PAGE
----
New programme offers support to postdoctoral scientists

African universities are set to benefit from a new US$2 million programme which will train postdoctoral researchers to support globally competitive research aimed at the creation of knowledge-based economies on the continent.

The African Academy of Sciences, or AAS, and Alliance for Accelerating Excellence in Science in Africa or AESA – an agency of the New Partnership for Africa's Development – announced the programme on 3 April in Nairobi, Kenya.

The new AESA-RISE Postdoctoral Fellowship Programme, which starts its first phase in 2017, responds to an urgent need to build the capacity of African researchers, according to an official statement.

The programme is funded by the Carnegie Corporation of New York and will build on the foundation of the Science Initiative Group’s Regional Initiative in Science and Education, also known as RISE, which has for a decade prepared PhD and masters-level scientists and engineers in Sub-Saharan Africa through competitively selected, university-based research and teaching networks.

According to the UNESCO Science Report Towards 2030, published in 2015, Africa only has 169 scientists per million inhabitants, compared to 428 in Chile and 4,107 in the United Kingdom.

Hence there is need to promote the production, reproduction and transition of knowledge from research laboratories to lecture halls as well as to the halls of government, in order to create an enduring infrastructure for a globally competitive cohort in African universities that will attract international students and researchers.

According to the report, only five African universities have consistently made it into international global rankings – and these are mostly in South Africa – while a lack of research infrastructure and resources has led to an average loss by brain drain of about 20,000 professionals a year since 1990 to countries outside the continent.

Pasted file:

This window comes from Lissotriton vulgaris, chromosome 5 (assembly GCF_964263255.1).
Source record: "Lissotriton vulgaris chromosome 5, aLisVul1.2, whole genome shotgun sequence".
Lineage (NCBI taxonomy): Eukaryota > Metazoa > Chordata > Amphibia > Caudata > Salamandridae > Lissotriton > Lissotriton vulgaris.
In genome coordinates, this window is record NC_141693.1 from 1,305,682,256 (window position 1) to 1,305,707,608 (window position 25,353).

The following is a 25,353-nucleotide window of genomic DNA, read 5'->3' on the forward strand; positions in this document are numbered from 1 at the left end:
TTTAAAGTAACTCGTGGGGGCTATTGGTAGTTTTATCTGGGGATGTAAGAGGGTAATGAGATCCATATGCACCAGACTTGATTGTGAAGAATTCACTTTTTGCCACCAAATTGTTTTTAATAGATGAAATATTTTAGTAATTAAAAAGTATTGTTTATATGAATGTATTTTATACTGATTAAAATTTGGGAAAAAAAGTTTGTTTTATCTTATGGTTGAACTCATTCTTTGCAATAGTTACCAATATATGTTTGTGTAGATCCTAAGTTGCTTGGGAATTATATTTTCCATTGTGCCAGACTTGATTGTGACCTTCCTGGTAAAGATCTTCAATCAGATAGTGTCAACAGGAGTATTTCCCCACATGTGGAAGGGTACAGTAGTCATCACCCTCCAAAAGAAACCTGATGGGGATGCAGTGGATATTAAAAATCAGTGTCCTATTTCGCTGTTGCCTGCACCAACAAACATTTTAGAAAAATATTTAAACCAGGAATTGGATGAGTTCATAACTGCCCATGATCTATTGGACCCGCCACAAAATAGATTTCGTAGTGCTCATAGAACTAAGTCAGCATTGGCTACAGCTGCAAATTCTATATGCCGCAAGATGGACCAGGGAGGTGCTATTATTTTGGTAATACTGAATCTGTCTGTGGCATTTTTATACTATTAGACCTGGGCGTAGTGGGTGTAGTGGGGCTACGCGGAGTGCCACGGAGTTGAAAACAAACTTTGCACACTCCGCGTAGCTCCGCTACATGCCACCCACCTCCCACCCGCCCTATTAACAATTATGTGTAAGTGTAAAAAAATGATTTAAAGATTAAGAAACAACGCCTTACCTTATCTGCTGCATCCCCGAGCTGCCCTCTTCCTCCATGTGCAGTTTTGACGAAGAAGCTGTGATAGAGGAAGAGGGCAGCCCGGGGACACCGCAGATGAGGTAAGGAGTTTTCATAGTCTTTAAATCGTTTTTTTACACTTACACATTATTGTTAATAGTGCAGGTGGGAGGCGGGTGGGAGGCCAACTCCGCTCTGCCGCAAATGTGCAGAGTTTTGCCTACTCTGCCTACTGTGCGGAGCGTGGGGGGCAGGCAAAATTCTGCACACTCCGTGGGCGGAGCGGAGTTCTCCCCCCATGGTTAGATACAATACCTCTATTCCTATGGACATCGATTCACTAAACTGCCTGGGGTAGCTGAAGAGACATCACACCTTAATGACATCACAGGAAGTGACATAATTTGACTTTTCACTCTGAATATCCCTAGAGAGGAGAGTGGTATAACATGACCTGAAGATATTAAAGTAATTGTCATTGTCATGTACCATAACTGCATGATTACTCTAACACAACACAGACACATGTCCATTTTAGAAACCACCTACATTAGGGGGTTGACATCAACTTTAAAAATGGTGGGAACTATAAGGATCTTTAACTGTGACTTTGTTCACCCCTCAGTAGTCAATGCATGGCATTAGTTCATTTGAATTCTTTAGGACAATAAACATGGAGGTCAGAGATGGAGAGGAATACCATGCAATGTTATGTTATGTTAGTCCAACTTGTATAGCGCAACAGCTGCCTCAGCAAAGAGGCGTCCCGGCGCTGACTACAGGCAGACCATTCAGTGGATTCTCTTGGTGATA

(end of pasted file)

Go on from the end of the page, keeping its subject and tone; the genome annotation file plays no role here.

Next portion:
These challenges collectively slow down the development, translation and use of scientific discoveries to address the numerous problems such as disease, poverty and education, it states.


Benjamin Apraku Gyampoh, an AAS programme manager, said the academy has developed partnerships with the African Institute for Mathematical Sciences, the Cambridge-Africa Programme, the Africa Oxford Initiative and the African Research Universities Alliance.

Other partners are the International Science Programme at Uppsala University in Sweden, the University of Basel in Switzerland under the framework of the Swiss–African Research Cooperation and the US-based Science Initiative Group, which implemented RISE to provide mentors and access to quality research.

“We also envisage partnering with other institutions to provide internship opportunities for up to six months where the postdoctoral [researcher] gets to interact more with the mentor on research leadership and undertake components of their study where applicable,” he told University World News.

Gyampoh said selection for the programme will be targeted at higher education institutions with established PhD and postdoctoral programmes as hosts, those with well-established research programmes associated with well-known and highly rated research leaders, and those aspiring to develop into research-intensive universities as the programme progresses.

Gyampoh said top universities in Botswana, Ghana, Kenya, Malawi, Mozambique, Namibia, Nigeria, South Africa, Tanzania and Uganda will benefit.

Arlen Hastings, director of external projects of the Institute for Advanced Study, said almost all of the PhD-level African scientists on the staff of universities have done their postdoctoral work outside of Africa, and most earned their PhDs overseas as well.

Research in Africa

“The new programme will enable scientists and engineers to pursue high-quality postdoctoral research in Africa,” she told University World News.

According to Hastings, the new programme will seek to strengthen the capacity for universities in Sub-Saharan Africa to provide high-quality, comprehensive training in areas of science and engineering that are relevant to Africa’s development.

In addition, she said higher institutions and individuals involved in the new programme will have access to expertise and resources across a spectrum of institutions primarily in Africa, but also in Europe and the US.

Hastings said most or all of the candidates for post-doctoral studies through the new programme are employed by universities in Africa, and it is expected that they will return to those universities at the completion of their post-docs, bringing into their departments the expertise and the connections they will have developed.